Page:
Teaching Abroad: Is It For Me?

Authored by:
Alexandra K.

Alexandra K.

Hey Everyone, 

Happy February! Since I haven't written in a while, I've decided to use this blog post to discuss the highs and lows of the application process through CIEE and hopefully answer some questions about the experience. It's crazy to think that a year ago I was in your position. So… let’s begin with the ABC’s of applying. 

As most of you already know, CIEE is primarily for U.S. and Canadian Citizens but double check the qualifications as your country may also be accepted. CIEE is an external organization that works closely with the ministries of education in numerous countries. While CIEE offers other "Teach in [xyz country]" opportunities, I am going to speak only about the "Teach In Spain" for a year program. 

This year's application deadline for the 2020-2021 academic year is March 1st, 2020. While it may seem like everyone can apply due to the no prior Spanish or Teaching requirement, knowing Spanish or taking a class while in Spain is definitely recommended. As someone who studied Spanish on and off for 6 or so years, even though I am at a B1 or B2 Intermediate level, I bought a Spanish textbook/workbook to complete and review in my free time. It definitely helps you when times are stressful in the beginning and you have to find your own housing and talk to the landlords who may or may not know English. 

Just like it says on the Teach in Spain main webpage, https://www.ciee.org/go-abroad/work/teach-english-abroad/programs/spain/teach-spain  the program fee is $2,200 USD which is kind of expensive but at least the orientation and hotel price is included. The compensation in Spain is 1.000 Euros ($1,150) each month. Depending on your rent, no matter what… you are going to need to bring your own money. Whether you get help from family or are digging into your savings, there's no way you can live off the 1,000 Euros and expect to save money to bring home too. As a part-time Language and Culture Assistant in the Community of Madrid, AKA an “AUX”, you will help Spanish students develop their conversational English skills by assisting and preparing engaging activities and presentations. Depending on your school as each one is different, you will spend 16 hours a week in the classroom and work four days a week. Typically you will have one weekday off in addition to the weekend and if you are in primary and up, you may be responsible for test preping students during the exam season in the Spring. 

While the majority of people take Fridays off, it’s not uncommon to take off Mondays. In fact some people find it better for traveling. Usually people budget to travel once a month outside of Spain and maybe one trip a month within Spain. It’s best to create a bucketlist and do your research. Don't stray from your bucketlist or else you will want to go literally everywhere. While that's okay make sure you book trips at least 2 months in advance. Hostels are also a great way to travel for cheap, meet young travellers your age, and to see Europe. However, if you are like a friend of mine who doesn't like them nor trust them make sure you book very far in advance for the best deals. But seriously... don’t be too quick to travel out of Madrid and leave all of its’ city secrets undiscovered. In my free time, I am playing football 3-4 times a week and traveling all over Madrid for the games in addition to my 6 month gym membership. As someone who gets homesick, you need to stay occupied and keep your moral up. Remind yourself why you applied, why you are doing this, why you came here, and think of what you are going to next. If you are fresh out of college like me, find the inspiration you were looking for and do something spontaneous. Remember you will be on your own for a lot of this journey, so if you have studied abroad, teaching abroad will be most likely easier for you compared to someone who hasn't been abroad for at least a semester. Explore outside of your comfort zone, and identify your interests independently. We are too young to be tied to a desk job right away!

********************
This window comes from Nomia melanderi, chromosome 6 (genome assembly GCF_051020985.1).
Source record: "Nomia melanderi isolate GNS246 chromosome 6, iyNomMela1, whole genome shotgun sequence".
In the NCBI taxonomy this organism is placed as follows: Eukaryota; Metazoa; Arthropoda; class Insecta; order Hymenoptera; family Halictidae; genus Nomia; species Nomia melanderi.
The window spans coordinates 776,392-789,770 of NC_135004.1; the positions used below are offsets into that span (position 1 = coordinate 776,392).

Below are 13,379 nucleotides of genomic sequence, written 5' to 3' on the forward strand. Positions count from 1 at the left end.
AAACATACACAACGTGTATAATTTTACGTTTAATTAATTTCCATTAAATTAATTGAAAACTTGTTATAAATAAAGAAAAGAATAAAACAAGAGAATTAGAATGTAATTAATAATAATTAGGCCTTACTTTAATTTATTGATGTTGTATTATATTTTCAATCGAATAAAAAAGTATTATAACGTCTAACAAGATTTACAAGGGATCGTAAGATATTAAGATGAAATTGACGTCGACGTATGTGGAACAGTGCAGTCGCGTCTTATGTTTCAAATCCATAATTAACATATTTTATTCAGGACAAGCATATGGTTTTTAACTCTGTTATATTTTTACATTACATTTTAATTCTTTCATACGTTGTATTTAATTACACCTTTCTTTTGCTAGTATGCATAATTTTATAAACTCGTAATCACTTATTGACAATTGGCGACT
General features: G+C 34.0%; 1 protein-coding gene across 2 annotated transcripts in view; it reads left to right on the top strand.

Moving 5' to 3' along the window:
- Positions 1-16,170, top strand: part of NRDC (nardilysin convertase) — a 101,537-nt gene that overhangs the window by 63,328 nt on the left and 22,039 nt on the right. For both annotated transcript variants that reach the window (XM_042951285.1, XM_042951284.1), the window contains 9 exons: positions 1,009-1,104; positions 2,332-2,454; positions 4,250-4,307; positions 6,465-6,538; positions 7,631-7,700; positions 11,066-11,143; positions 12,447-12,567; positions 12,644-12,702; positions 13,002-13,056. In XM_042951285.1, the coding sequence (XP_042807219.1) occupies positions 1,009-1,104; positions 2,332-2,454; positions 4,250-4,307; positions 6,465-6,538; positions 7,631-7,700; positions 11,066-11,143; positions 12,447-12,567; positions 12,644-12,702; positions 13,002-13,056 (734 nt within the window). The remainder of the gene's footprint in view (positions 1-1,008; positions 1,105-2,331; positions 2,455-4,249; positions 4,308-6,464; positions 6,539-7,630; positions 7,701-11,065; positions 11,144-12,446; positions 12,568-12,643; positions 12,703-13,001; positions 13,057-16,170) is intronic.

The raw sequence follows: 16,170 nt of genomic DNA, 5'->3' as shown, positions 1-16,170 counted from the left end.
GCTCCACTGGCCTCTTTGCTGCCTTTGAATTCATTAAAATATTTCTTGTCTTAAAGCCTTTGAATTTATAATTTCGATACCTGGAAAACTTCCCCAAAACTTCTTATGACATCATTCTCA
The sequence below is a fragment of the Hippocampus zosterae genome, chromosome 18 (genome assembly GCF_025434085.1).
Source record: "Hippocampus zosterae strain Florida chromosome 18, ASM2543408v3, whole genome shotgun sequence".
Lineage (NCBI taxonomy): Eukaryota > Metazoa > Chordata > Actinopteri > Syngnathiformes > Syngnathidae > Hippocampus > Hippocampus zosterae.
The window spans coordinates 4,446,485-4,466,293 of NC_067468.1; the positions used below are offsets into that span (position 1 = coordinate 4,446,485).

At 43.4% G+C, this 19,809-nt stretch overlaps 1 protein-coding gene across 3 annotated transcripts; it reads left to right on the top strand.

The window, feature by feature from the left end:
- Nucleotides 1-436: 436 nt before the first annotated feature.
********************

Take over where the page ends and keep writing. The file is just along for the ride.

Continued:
Qualifications: (IMPORTANT)

- Native English Speaker

- A bachelor’s degree in any field (if you are a Senior in Uni, then proof of Spring 2020 Graduation)

- Citizenship in the United States, Canada, Australia, Ireland, New Zealand, or South Africa

- No age limit (Basically 20/21 and up, because you need a degree)

- No Spanish language requirement (But recommended by me)

- No previous teaching requirement (But recommended to research or take the TEFL Course)

 

Final Recommendations:  Apply sooner rather than later. Prioritize school location over all else. Don't have too many high expectations. You are contracted October 1st 2020 most likely to June 30th again like this year, so make sure to leave dates around it open and flexible as you don’t know if you will be needing more time. If you do get accepted, look up your placement immediately and make sure you are happy with the daily commute. If not live close to the city center, but make sure you have a metro and train line that can give you an easy trip every morning and afternoon. Furthermore, when everything is set, secure that visa appointment ASAP because getting an appointment at your consulate in the summer is chaotic, stressful, and nearly impossible. Finally, don’t be hesitant to email and reach out to your school right away. Even though they may be on Summer break, give them your WhatsApp and see if your bilingual coordinators can give you the name and number of the previous auxes so you have some real insight into the school from their perspective. At the end of the day, It’s your own experience. It won’t be easy but you will learn some important life lessons and expand your personal growth. Good Luck!

@aklm_photography

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